‘I am working with your neighbour,’ my midwife told me one day, deftly weighing my tiny son and making notes on a chart. ‘The lady from Syria downstairs. She is doing well, but it is her third, so she knows what she is doing.’

‘Her third?’ I had only ever seen the son.

My midwife looked at me, her bird-like eyes bright. ‘They had a daughter, she died in the war. She was asleep in her room when their apartment was bombed. They all survived, but she didn’t.’

We’d meet on the street after that, H, A and I, crossing paths as summer took off. I’d wave at her through her kitchen window, or as I passed her pegging washing in the small courtyard.  We compared babies and checked in on each other, using the handful of German words she had learnt from a class she’d had to drop once the baby was born, and from her husband who was still studying, or her son who had picked up German in that effortless way children acquire languages. Her baby, R, was tiny and always well swaddled. She’d cluck over the courtyard fence when she’d see my son without a hat, or outside when it was too cold. I realised, one day, that she rarely went outside because she was always too cold. Once, I saw her preparing to take R for a walk in the pram. It was around 14 degrees, I was considering taking my jacket off. She was wearing a winter parka and a beanie and didn’t look at all pleased with the notion of being outside. She must have thought I was mad, whenever she saw me pushing both kids through the winter sleet to playgroup.

When the babies were nine months old, I ducked downstairs one afternoon for that cup of tea. It was blustery and cold and I left my husband with our daughter so I only had to bring the baby. I was welcomed at the door and given slippers, something I had grown accustomed to after years in Germany. Ad gave me a tour of the rooms; the kitchen, their bedroom, their son’s room, the bathroom and the living room. The long living room with its linoleum floor had three mismatched sofas forming a U around the coffee table at one end, and a TV sitting on a pine TV bank at the other end. Their older son was still at school. R was rolling around in a walker someone had given them. Their daughter smiled from a framed picture.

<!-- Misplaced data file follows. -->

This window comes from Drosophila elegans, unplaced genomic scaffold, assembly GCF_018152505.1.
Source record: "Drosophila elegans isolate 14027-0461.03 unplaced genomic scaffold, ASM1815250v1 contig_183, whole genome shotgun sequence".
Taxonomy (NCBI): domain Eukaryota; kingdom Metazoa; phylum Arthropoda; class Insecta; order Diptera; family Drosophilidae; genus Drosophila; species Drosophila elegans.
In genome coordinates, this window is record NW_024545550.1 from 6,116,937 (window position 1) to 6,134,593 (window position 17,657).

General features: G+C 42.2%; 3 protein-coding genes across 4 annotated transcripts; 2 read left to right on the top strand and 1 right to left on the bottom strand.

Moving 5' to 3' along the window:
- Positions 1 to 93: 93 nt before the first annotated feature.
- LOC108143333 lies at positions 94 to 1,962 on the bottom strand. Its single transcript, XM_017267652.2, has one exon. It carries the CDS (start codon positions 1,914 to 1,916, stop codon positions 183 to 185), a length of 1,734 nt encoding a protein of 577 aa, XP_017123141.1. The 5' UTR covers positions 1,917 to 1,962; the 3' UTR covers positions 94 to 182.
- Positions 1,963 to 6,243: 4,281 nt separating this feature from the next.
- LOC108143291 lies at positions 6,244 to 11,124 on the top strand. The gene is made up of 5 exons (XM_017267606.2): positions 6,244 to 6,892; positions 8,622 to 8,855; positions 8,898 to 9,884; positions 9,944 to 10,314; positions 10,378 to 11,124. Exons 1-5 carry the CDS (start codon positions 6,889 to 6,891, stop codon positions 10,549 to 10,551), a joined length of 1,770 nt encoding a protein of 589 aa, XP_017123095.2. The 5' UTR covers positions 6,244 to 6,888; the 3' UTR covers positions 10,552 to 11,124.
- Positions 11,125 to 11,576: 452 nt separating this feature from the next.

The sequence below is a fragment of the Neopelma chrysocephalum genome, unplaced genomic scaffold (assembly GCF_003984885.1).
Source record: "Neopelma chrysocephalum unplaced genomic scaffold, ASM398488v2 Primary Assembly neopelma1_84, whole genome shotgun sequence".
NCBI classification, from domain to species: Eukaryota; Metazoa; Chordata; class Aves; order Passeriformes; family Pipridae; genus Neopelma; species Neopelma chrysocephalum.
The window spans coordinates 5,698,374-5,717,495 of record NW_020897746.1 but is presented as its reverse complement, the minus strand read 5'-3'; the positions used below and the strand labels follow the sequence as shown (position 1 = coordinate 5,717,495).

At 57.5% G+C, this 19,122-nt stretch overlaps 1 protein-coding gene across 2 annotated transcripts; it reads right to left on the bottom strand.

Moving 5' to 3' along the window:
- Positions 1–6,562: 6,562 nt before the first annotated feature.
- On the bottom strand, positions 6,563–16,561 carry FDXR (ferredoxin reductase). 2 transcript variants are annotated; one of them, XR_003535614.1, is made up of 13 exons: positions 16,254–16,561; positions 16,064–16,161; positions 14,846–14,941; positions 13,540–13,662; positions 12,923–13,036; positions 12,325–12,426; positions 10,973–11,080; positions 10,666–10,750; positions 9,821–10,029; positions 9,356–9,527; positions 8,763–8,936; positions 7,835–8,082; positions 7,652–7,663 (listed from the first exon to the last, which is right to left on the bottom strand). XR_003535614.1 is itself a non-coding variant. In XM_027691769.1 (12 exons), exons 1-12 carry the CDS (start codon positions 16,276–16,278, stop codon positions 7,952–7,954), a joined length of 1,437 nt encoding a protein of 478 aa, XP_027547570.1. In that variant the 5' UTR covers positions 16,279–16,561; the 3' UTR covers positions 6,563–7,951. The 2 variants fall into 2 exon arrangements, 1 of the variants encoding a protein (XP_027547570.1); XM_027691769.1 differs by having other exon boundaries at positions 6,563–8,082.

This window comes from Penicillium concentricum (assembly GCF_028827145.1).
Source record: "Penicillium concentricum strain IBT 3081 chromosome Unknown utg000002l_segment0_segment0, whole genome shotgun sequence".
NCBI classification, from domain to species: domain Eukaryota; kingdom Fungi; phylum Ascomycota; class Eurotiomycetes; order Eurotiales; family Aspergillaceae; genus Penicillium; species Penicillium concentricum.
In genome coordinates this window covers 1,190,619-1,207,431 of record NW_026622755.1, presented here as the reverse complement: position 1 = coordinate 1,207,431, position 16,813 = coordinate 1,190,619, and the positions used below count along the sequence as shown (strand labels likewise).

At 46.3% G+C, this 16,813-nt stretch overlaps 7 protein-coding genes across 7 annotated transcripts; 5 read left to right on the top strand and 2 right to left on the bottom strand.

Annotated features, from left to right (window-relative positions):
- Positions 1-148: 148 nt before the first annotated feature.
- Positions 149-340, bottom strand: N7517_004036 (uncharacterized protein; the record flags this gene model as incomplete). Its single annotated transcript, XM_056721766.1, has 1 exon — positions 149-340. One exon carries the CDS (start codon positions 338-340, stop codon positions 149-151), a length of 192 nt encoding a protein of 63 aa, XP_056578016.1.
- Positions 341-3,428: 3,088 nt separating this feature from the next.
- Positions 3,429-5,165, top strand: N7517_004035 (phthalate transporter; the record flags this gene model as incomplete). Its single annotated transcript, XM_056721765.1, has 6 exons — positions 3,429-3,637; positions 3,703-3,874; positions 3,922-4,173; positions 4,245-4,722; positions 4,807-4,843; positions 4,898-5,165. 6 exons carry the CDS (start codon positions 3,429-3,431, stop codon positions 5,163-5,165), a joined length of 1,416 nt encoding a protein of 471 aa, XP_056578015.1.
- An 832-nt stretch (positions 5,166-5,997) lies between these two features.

H had brewed tea and there were bready, chocolately German treats, Nutella stuffed croissants in individual wrappers. She apologised for her German as she poured tea, and A took his seat and pulled a small desk towards him. On it, was his German homework. He read it out to me asking for my help with pronunciation. I assured him my German was sub-par, but helped him where I could. A had been going to German class daily since arriving. He needed his B1 certificate before he could look for work. Fifteen months of a daily German course had not yet yielded a B1 certificate. He wanted to work, anywhere, he could have worked, he should have worked, it would have helped him learn, helped him grow a social network – but without his language certificate, he was stuck. So he kept going to class, kept doing his homework, kept watching his son cycle up and down the street, kept engaging passers-by in conversation to practice his vocabulary. He had a funny habit of hitting his forearm when he couldn’t remember words. We muddled through, tripping over grammar, making countless mistakes, but we got the gist of it. Germany was wonderful, German was hard, the weather could be better. But look at what they had, look at what they had been given. All I could think of, was look at what they had lost.